Peter Andrus quickly became rather good at his chosen hobby. But if he wanted to approach perfection he had to abandon some old, comfortable habits.
I started baking about 10 years ago. Delicious cakes and cookies were plentiful after some practice, but I yearned for something unique, something I was known for. Then, at a friend’s house for dinner, she unveiled her home baked sourdough bread and I was smitten.
Sourdough bread is so quintessentially San Francisco. It involves strange, microscopic creatures called starter. It has a cloak of mystery surrounding it. I wanted in. I got the recipe and after some practice was baking a few loaves a week, most of which went to grateful friends and family.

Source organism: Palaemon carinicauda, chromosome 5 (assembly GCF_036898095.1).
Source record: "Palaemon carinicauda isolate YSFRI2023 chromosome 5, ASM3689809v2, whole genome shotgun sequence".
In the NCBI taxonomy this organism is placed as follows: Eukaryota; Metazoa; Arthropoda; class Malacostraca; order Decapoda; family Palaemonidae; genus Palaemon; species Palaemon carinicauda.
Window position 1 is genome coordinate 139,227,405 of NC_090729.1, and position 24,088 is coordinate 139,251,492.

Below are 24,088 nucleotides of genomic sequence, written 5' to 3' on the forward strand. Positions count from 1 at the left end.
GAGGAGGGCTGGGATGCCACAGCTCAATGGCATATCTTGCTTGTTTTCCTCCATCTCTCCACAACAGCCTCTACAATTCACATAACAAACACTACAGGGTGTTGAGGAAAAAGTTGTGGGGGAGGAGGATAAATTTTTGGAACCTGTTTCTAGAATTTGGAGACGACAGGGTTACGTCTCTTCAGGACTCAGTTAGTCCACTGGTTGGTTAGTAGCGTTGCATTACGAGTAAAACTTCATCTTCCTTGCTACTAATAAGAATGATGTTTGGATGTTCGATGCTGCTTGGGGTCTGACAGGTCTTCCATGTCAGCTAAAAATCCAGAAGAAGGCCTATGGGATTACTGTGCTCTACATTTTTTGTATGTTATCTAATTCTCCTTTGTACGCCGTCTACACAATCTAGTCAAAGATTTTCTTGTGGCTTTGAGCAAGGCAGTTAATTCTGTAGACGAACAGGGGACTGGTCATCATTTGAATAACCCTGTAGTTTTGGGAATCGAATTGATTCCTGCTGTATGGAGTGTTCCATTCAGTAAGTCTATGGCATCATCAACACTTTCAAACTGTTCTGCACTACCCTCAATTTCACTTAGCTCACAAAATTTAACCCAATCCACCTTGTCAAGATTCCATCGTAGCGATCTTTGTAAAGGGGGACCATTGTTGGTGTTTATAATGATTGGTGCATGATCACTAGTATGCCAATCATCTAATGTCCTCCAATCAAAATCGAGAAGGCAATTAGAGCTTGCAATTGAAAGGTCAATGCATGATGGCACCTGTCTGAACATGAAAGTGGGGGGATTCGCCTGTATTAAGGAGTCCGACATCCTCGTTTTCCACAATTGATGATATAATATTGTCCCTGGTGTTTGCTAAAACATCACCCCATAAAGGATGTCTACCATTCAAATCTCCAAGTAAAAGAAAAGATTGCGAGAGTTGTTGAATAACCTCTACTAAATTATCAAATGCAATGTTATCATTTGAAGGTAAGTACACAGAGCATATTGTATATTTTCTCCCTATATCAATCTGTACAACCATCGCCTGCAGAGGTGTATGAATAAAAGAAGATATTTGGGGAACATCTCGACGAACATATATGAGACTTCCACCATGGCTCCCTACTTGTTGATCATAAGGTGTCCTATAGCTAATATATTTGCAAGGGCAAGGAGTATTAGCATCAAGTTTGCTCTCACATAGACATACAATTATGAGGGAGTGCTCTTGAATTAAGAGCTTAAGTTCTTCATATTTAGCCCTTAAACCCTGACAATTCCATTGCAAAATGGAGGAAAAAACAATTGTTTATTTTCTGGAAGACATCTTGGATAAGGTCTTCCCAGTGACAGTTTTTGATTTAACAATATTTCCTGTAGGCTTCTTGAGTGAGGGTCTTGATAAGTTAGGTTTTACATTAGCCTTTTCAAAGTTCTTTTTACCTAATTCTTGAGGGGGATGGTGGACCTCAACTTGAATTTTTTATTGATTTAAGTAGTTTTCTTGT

Recently, I grabbed a loaf from a sourdough peddler on Embarcadero. The silky crust struck me with awe. The crumb was airy. My bread lacked both. I needed this new bread in my life (no pun intended). Abandoning my familiar, memorized recipe for something new was intimidating, but I was determined. I longed for that delicious crust to emerge from my oven. After some hemming and hawing, I started looking for a new recipe in earnest. I felt guilty, like I had taken a bread mistress.
During my research at the library, I found a book by a bohemian sourdough baker in San Francisco. His loaves looked perfect. They appeared to be what I was looking for. But the recipe meant I’d have to abandon almost everything I knew about sourdough and start over. A sudden wave of self-doubt washed over me. I doubted my ability to pull off such elegant fare. Dare I risk everything for delicious bread?